Sunday, October 31, 2010

Can You See It From Your House?

Being in the North Georgia Mountains is special even in the rain. I was reminded of that last week when we spent time together there renewing our vision. Things look so different when we immerse ourselves in God's creation and try to catch a glimpse of God's vision for us. Proverbs  29:18 says, "Where there is no vision, the people perish." I know. I hear you protesting already. You have a vision but it really does not include God or his church. Don't you realize that if your vision - for your world, your nation, your community, your family, yourself - is too small or too dim, then it will never be realized? You need faith to have a vision, and if you have faith only in yourself or in the things of the world, you are automatically limiting your vision of what might be. What is vision anyway? I don't know who said this, but I like this definition of vision: "Foresight with insight based on hindsight." Another good one is, "Seeing the invisible and making it visible." That's the faith element. See God's purpose for your life and make it real in your experience starting today.

We have so many competing visions in our world and in our churches because people work hard to bend God's vision for us into something we can be comfortable with and tolerate. God never called us to be comfortable or tolerant. He called us to be faithful. That might mean disagreeing with our politial and community leaders. It might mean taking a stand at church when there are scripturally based theological differences - even with clergy and other church leaders. You see, I don't think God gives faithful followers competing visions. If we are at odds, it is because we have different levels of understanding and clarity of vision. We must work together to find God's will in the messes we call our lives and bring God's vision for us into clearer focus. What IS is often so good, we dare not dream of what could be. And when we do not answer God's invitation to our future, it does not materialize.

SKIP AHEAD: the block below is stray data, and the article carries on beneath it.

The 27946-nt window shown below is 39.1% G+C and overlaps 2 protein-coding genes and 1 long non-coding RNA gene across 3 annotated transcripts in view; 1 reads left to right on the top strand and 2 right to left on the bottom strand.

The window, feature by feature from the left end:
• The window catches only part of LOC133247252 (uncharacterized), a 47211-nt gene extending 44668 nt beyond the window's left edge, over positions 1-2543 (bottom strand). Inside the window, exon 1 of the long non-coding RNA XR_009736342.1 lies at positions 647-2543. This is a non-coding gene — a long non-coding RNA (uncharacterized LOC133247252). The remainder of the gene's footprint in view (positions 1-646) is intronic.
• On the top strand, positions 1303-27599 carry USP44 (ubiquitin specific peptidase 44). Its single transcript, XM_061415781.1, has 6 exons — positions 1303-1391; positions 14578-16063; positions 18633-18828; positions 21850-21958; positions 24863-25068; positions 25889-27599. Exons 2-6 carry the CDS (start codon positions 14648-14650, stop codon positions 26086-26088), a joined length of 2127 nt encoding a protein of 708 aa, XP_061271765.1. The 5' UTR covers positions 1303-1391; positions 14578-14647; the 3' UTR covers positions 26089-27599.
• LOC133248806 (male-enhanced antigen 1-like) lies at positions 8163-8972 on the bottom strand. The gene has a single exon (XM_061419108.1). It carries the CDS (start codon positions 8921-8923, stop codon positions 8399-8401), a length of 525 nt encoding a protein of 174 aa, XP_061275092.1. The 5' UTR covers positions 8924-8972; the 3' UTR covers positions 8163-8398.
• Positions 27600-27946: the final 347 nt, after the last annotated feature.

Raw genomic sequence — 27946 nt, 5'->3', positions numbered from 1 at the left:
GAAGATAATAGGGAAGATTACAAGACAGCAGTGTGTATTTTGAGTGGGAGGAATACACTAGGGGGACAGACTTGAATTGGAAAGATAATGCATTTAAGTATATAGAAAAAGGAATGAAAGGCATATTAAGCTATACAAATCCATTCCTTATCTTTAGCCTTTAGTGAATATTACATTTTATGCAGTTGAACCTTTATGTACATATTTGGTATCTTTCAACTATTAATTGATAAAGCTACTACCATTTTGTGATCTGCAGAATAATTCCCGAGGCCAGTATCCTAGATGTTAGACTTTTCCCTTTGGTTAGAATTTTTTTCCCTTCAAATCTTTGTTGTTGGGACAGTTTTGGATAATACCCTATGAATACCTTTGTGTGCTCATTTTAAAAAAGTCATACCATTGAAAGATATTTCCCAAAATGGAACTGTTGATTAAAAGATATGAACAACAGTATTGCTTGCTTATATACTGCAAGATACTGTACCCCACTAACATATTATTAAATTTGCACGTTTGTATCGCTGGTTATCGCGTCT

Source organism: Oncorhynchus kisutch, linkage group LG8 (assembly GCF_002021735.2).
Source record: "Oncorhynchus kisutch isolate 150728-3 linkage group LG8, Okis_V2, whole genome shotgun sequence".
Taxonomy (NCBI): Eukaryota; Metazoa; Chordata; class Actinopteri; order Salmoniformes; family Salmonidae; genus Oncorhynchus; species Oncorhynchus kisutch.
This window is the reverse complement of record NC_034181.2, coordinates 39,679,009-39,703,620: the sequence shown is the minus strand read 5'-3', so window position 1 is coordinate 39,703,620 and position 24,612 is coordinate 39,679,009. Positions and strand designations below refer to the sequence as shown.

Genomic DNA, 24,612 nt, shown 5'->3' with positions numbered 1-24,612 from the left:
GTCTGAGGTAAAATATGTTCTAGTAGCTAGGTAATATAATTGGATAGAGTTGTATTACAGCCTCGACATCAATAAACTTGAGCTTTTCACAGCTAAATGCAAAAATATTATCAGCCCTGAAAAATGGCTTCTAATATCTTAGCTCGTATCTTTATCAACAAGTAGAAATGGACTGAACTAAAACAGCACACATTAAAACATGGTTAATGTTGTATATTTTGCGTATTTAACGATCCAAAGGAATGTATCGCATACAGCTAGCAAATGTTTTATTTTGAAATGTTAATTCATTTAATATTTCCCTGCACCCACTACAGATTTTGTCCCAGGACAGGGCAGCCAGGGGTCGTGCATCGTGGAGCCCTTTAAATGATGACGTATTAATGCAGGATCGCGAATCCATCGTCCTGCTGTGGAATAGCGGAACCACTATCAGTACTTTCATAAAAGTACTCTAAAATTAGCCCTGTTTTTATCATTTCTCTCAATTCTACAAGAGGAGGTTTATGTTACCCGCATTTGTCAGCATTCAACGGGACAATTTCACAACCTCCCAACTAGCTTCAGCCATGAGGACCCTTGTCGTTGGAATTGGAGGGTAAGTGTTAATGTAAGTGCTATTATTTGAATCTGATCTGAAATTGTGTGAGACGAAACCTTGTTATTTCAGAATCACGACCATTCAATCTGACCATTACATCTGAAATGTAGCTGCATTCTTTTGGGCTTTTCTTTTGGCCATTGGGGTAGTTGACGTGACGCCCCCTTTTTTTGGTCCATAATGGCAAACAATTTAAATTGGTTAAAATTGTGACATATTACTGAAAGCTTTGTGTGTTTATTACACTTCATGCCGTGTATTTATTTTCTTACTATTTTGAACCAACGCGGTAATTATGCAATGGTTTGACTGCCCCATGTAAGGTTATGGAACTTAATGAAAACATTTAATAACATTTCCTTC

Jesus took his future church leaders up to the Mount of Transfiguration and revealed his glory to them. (Matthew 17:1-13). In the North Georgia Mountains another group of church leaders got a glimpse of his glory. We are not alone. The fire of God's Spirit is alive and well among us, but if the best vision we can muster is based on our own desires, not much will be accomplished for the Kingdom. There is power in a God-inspired vision when we embrace it. Greater things are in store for this body of believers if we continue to develop leadership and ministries that will make a difference in the lives of battered, the broken, bruised, and bleeding people. When we are willing to pick up the souls the world has left to die in the ditches of our world, God will give us the ability to make his vision our reality.

Saturday, October 23, 2010

What We Don't Know Can Hurt Us

I'm concerned that we simply do not know enough to engage in effective dialogue anymore. Ample evidence exists that we are uninformed about our faith and our form of government. This is an alarming reality as we face perhaps a watershed election in a little over a week. This apparent deficit of knowledge deserves some thought on our part.